Search This Blog

Contact the Blog

Send your news and pictures to the blog here jan@janwright.co.uk

Contact the Crewenews by using our form click here

Phone the Blog 0794-1728819

Join me on the forum below as I am on the staff as Samuria 24/7/365 worldwide support all FREE

 PC Help Forum

'

Sunday, 4 August 2013

Commissioner and Youth Ambassador echo Police internet safety message

 

Nowadays, young people are becoming more and more computer literate due to the amount of technology available at their fingertips. Many of them talk to friends using a variety of different channels, including the ever increasing social networks.

It’s now the start of the summer holidays and John Dwyer, Police & Crime Commissioner for Cheshire and Dominic Rogers, the Youth Ambassador want to remind people about staying safe on the internet.

The importance of keeping young people safe on the internet was brought to the fore front again this week when a local paper printed a story about an 18-year-old man who groomed and sexually assaulted a 13-year-old girl after meeting her online.

The man was sentenced to 16 months in a young offenders’ institute (he was 17 when the incident took place) after the court heard how he befriended his victim on Facebook, spoke to her over a number of weeks making the girl think that he cared about her. However, as time progressed he started to make inappropriate comments and eventually asked her to meet up with him, and then sexually assaulted her.

Cheshire Constabulary are warning parents to be vigilant, and urging them to make use of the help and advice that is available to ensure that their children are safe online.

John Dwyer said: "There are some horrible people in this world, who enjoy preying on the vulnerable and the innocent. This case highlights some of the issues that we face when using social networks.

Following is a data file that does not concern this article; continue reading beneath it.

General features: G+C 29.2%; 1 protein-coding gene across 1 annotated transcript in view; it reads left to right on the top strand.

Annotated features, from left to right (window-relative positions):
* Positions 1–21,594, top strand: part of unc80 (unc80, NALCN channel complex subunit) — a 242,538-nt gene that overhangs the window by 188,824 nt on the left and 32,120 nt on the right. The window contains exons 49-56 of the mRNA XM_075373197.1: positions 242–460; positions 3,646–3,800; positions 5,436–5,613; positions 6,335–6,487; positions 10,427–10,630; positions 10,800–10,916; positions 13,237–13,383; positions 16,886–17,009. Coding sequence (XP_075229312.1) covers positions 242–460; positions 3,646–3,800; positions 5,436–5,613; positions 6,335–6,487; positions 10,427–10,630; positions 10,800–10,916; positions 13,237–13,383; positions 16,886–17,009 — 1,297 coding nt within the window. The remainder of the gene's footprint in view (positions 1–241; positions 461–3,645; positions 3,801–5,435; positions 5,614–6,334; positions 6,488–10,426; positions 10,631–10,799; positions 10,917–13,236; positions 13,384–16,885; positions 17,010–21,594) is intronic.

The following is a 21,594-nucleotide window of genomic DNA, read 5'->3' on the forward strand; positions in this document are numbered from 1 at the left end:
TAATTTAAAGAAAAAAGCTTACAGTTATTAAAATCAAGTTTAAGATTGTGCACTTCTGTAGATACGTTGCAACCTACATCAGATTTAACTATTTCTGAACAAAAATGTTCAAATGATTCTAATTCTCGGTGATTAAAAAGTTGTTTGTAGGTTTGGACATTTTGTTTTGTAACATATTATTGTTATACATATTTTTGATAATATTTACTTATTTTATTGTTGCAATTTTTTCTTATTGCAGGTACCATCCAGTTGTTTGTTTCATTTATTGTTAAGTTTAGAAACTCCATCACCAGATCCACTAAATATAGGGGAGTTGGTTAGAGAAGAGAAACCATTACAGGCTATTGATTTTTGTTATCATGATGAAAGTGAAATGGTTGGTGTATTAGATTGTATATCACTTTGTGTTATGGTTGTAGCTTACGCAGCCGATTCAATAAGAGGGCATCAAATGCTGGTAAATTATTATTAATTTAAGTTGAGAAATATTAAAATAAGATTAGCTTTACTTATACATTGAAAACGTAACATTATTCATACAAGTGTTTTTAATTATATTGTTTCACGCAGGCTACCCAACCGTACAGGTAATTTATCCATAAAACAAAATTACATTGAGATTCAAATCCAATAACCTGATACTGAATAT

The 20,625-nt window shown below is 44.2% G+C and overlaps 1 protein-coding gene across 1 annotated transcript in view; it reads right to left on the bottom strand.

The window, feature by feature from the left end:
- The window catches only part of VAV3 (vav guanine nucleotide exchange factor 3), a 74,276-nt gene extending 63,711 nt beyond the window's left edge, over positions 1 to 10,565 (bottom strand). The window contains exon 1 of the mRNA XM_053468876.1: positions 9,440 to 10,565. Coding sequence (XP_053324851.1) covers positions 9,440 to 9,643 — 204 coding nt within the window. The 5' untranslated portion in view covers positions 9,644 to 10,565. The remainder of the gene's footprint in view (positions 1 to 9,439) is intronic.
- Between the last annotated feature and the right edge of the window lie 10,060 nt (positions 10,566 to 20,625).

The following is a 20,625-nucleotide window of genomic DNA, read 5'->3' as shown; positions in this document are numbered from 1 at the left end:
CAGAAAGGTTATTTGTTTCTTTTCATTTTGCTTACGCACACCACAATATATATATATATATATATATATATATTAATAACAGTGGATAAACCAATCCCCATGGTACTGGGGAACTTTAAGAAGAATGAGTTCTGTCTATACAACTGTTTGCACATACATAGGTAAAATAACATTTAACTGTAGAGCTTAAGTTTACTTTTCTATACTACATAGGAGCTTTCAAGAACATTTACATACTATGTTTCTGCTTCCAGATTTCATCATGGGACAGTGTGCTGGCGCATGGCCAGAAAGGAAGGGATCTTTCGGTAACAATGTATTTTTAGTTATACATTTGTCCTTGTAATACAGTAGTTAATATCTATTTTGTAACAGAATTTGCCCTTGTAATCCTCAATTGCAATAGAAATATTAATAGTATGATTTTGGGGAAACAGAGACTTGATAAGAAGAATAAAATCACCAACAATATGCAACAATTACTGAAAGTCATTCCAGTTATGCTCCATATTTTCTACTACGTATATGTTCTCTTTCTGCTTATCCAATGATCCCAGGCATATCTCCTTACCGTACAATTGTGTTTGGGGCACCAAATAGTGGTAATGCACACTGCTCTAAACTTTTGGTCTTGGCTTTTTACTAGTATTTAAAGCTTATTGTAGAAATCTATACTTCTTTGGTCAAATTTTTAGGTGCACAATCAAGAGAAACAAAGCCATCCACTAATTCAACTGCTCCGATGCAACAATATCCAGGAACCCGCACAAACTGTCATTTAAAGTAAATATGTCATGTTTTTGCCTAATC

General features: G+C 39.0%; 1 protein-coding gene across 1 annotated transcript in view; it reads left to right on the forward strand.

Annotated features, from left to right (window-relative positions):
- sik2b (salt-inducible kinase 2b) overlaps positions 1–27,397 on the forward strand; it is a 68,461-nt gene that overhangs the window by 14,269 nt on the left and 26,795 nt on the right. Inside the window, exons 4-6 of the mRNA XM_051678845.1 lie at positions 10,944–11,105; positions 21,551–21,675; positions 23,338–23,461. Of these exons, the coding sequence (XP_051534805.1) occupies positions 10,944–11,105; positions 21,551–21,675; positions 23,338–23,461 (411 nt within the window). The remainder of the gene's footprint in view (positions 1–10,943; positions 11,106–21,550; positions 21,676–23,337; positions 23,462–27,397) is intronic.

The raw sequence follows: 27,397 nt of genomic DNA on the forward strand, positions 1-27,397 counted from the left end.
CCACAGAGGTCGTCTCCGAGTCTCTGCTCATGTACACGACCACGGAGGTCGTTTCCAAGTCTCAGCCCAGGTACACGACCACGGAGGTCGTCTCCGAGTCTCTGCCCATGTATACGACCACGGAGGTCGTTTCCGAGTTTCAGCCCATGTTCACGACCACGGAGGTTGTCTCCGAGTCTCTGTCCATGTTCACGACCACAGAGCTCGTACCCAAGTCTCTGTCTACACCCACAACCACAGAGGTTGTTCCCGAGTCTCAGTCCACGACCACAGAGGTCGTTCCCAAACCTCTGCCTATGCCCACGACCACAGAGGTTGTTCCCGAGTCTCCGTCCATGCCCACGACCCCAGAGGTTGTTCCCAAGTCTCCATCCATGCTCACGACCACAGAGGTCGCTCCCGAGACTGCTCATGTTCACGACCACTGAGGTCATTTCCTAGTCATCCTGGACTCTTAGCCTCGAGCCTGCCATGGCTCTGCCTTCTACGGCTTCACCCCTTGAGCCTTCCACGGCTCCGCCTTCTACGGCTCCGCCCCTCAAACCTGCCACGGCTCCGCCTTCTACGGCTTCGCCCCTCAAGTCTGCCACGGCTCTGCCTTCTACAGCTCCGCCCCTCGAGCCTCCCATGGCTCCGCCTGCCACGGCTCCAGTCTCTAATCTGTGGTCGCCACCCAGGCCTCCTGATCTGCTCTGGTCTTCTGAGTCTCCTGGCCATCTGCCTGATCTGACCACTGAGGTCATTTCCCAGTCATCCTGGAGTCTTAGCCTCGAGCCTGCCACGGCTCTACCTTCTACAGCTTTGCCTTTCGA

I fully support Cheshire Constabulary’s stance on this. It’s important for parents to check and monitor what their children are doing on social media. I’d urge parents and young people to look at the advice and information out there, and think twice before they befriend people they don’t know on social networks."

Dominic Rogers said: "It is important that young people learn from this shocking event and do not befriend people on social networking sites that they do not know. If any young person is worried about someone on social media I would encourage them to talk to an adult."

A quick guide to staying safe on the internet can be found below:

Dos

If you feel uncomfortable with what people are saying to you online, or they send you inappropriate photos/videos, tell someone.

If you have a profile on Facebook, Twitter (or any other social media site) make sure that your security settings are set to private. This way only people you choose will be able to see your profile

Use a screen name or nickname in chat rooms

Report any suspicious activity to the social media site (e.g. fake profiles)

Don’ts

Post anything you wouldn’t want to share with the rest of the world.

Be careful. People that you’re talking to may not be who they say they are.

Meet up with people you’ve met on the internet. They may not be who you think they are.

Give people private information about yourself. This can be your phone number, address, bank details, etc.

Use your full name, or your real name in chat rooms

Send inappropriate photos/videos of yourself or others.

Additional information about keeping yourself safe online can be found on the Think U Know website www.thinkuknow.co.uk.

No comments: